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Simon Hix: Limited democratic politics

“What is missing is the substantive content of democracy: a battle for control of political power and the policy agenda at the European level.”


Simon Hix is Professor of European and comparative politics at the London School of Economics. His book, The Political System of the European Union, first published in 1999, is basic reading for students of European politics. Most of Hix’s papers can be downloaded from his website.

There are widespread claims that the EU is not democratic enough: that European integration has led to an increase in executive power at the expense of national parliamentary control; that the European Parliament is too weak; that the EU is too distant from voters; and that European policies, including enlargement, are not what EU citizens want.

In his most recent book, What’s wrong with the European Union and how to fix it, Simon Hix argues that these standard claims about the EU’s democratic deficit are largely wrong. Except for one: that neither political office nor the direction of EU policies are subject to democratic electoral contest. In order to address this, Hix proposes to introduce what he calls “limited democratic politics.”

In order to fully understand his argument, we need to start with what Hix thinks are the EU’s three major problems: policy gridlock, collapse of popular legitimacy, and democratic deficit.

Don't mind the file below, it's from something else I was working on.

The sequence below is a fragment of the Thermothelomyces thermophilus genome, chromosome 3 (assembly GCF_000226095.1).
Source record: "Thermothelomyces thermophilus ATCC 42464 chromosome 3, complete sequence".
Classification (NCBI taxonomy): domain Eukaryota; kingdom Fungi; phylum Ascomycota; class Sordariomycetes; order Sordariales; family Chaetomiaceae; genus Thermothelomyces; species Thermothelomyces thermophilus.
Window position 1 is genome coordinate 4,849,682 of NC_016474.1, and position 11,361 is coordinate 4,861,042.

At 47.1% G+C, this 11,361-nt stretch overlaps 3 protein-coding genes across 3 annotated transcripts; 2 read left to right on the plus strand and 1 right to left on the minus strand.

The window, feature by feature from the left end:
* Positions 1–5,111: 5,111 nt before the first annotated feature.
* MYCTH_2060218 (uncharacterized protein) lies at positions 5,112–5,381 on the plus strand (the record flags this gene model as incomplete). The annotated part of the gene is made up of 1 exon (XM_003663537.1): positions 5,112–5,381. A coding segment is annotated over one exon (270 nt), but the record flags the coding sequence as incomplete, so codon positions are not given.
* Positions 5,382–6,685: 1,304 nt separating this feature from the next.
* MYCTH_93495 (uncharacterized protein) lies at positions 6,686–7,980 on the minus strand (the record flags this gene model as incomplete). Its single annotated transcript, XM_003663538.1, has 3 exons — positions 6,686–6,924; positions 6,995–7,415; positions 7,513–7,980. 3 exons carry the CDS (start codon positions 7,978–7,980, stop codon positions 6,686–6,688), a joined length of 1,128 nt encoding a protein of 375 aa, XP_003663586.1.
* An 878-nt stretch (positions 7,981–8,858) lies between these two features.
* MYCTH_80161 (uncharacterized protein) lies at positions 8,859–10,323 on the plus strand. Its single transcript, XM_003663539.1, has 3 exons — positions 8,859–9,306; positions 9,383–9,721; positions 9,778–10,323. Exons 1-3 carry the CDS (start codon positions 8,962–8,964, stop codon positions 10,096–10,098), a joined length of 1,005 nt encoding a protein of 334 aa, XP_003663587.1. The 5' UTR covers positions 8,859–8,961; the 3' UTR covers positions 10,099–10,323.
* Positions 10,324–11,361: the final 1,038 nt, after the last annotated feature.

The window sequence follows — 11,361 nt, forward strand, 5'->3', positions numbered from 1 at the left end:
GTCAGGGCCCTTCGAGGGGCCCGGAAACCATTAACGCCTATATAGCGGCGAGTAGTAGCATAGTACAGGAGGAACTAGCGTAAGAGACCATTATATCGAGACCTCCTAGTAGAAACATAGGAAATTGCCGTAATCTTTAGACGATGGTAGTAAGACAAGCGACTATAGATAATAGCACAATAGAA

First, the current policy gridlock has arisen because the policy agenda of the EU has shifted from integration and the creation of a common market towards economic reform.

“The key thing to understand about the internal market project is that the reason the EU was able to pass more than 300 pieces of legislation in this period was that there was a very large range of policies that all the key actors were willing to accept since the alternative, of not having a working internal market in a wide range of goods and services, was so undesirable.”

Since the late 1990s, the main debate in the EU is the liberalisation (and extent thereof) of the internal market. As a result, changes now mean moving the system leftwards or rightwards on the political ideological axis. Unlike the creation of the internal market, this is bound to produce opposition. While the construction of the market was in everyone’s interest, changing the system is liable to produce both winners and losers.

Second, Hix points to a “dramatic collapse of popular legitimacy of the EU” since the early 1990s. For a decade now the percentage of Europeans who think their country’s membership in the EU is “a good thing” has hovered at or just above 50 percent. (Andrew Moravcsik points out that most of the remainder are “neutral” and only 14% have a negative perception of the EU.) Hix thinks this is because Europeans are now more knowledgeable about the EU and make their own judgements about the costs and benefits of membership.

“Citizens who perceive that they gain new economic opportunities from market integration in Europe tend to support the EU, while citizens who perceive that market integration threatens their economic interests tend to oppose the EU. Moreover, citizens who feel that EU policies (such as social and environmental regulations) are closer to their personal political views than their current national policies are likely to support the EU, while citizens who feel that EU policies are further from their personal political views than their current national policies are likely to oppose the EU.”